Why did Donald Trump say he believed women should receive “some form of punishment” for receiving an abortion—should he succeed in making the medical procedure illegal—and then just a few short hours later completely reverse that position?
For the answer, CNN turned to 2016 candidate-turned-Trump surrogate Dr. Ben Carson, who was quick to defend the GOP frontrunner over what he chalked up as nothing more than a misunderstanding.
First off, the neurosurgeon said he agreed with Trump’s subsequent statement that “the doctor or any other person performing this illegal act upon a woman would be held legally responsible, not the woman.”
“I agree that the woman is the victim,” Carson told CNN’s Erin Burnett on Wednesday evening. “She’s traumatized emotionally and in many other ways, and that’s problematic. In terms of who should be punished, that woman has already been punished. If it has become illegal, then obviously the person performing the abortion is the person who is breaking the law.”
But presented with Trump’s blatant flip-flop on Wednesday afternoon, Carson made excuses for the candidate.
“Well, bear in mind, I don’t believe that he was warned that that question was coming, and I don’t think he really had a chance to really think about it,” Carson said. Trump’s refusal to equivocate on the question served as just more proof that he is not a typical politician, Carson said. If he was, he would have known to give an answer that’s “not definitive.”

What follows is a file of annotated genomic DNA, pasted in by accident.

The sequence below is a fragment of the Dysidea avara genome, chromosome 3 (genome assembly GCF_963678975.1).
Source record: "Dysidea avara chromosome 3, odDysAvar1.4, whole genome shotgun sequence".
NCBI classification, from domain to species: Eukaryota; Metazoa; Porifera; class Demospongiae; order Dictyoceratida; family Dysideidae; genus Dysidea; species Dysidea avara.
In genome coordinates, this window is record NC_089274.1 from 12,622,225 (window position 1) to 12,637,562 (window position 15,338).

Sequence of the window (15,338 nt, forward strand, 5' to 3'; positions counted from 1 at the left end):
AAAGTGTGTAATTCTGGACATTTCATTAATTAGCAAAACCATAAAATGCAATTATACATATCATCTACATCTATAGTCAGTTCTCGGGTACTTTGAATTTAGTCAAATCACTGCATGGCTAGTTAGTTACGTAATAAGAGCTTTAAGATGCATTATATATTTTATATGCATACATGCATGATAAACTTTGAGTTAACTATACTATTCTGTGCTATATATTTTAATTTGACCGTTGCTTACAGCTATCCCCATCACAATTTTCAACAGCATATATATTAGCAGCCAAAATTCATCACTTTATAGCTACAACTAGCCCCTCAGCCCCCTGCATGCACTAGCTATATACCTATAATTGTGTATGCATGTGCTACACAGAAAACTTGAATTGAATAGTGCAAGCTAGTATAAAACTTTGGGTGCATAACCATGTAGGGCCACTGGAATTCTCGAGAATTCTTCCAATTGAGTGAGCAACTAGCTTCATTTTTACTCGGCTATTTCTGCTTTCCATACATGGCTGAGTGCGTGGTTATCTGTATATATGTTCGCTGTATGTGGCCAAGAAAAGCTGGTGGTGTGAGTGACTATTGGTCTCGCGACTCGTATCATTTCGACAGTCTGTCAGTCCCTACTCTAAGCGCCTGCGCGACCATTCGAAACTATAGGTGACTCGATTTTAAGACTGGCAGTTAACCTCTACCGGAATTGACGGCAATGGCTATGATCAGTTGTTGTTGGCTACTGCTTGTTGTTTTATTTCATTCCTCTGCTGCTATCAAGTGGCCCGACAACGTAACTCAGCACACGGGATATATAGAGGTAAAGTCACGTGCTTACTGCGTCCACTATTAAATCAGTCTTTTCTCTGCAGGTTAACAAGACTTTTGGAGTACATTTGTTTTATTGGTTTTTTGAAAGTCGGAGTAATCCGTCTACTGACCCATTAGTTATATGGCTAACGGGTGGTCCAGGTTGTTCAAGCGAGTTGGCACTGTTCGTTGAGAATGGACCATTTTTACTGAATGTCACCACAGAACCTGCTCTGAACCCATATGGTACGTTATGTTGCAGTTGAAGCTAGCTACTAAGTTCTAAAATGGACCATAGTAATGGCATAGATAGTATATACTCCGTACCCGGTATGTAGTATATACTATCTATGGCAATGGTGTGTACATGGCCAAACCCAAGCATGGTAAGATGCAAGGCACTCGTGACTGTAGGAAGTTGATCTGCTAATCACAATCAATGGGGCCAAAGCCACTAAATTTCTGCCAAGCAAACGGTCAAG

“He hasn’t really learned that because he’s not a politician,” Carson continued. “But he has now had time to come back and think about it and to talk with his people about it and come up with a more rational and informed type of answer.”
Carson was more eager to criticize Trump—along with the other two GOP candidates still in the race—when Burnett brought up the so-called Republican loyalty pledge that essentially went out the window on Tuesday night. The former candidate warned that if Trump, Ted Cruz, and John Kasich “destroy the unity in the party” by refusing to back the eventual nominee, the consequences could be dire.
“At some point the Republicans have got to stop this self-destructive behavior, which they always seem to engage in no matter how much of an advantage they have,” Carson said.
So, in Carson’s world, disloyalty to the Republican Party is “self-destructive,” but the party’s frontrunner casually saying women deserve punishment for abortion is no big deal.